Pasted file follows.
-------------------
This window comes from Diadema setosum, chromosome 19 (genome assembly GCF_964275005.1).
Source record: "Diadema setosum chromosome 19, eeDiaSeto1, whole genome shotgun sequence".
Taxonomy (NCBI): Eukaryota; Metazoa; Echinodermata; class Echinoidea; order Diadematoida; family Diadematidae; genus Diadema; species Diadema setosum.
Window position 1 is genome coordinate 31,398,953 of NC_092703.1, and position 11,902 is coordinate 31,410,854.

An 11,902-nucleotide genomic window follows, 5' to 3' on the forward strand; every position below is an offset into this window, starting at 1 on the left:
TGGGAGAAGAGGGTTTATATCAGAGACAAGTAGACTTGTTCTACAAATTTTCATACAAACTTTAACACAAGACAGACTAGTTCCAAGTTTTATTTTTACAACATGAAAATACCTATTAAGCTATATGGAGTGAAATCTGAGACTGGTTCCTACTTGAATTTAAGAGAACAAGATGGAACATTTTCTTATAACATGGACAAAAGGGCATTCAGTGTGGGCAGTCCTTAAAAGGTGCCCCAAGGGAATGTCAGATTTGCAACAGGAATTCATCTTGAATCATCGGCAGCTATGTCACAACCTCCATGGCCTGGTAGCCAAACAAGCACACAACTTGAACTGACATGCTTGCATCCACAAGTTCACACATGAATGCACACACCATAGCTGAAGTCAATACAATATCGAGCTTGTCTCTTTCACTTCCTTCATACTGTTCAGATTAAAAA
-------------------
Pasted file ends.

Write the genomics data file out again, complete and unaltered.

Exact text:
This window comes from Diadema setosum, chromosome 19 (genome assembly GCF_964275005.1).
Source record: "Diadema setosum chromosome 19, eeDiaSeto1, whole genome shotgun sequence".
Taxonomy (NCBI): Eukaryota; Metazoa; Echinodermata; class Echinoidea; order Diadematoida; family Diadematidae; genus Diadema; species Diadema setosum.
Window position 1 is genome coordinate 31,398,953 of NC_092703.1, and position 11,902 is coordinate 31,410,854.

An 11,902-nucleotide genomic window follows, 5' to 3' on the forward strand; every position below is an offset into this window, starting at 1 on the left:
TGGGAGAAGAGGGTTTATATCAGAGACAAGTAGACTTGTTCTACAAATTTTCATACAAACTTTAACACAAGACAGACTAGTTCCAAGTTTTATTTTTACAACATGAAAATACCTATTAAGCTATATGGAGTGAAATCTGAGACTGGTTCCTACTTGAATTTAAGAGAACAAGATGGAACATTTTCTTATAACATGGACAAAAGGGCATTCAGTGTGGGCAGTCCTTAAAAGGTGCCCCAAGGGAATGTCAGATTTGCAACAGGAATTCATCTTGAATCATCGGCAGCTATGTCACAACCTCCATGGCCTGGTAGCCAAACAAGCACACAACTTGAACTGACATGCTTGCATCCACAAGTTCACACATGAATGCACACACCATAGCTGAAGTCAATACAATATCGAGCTTGTCTCTTTCACTTCCTTCATACTGTTCAGATTAAAAA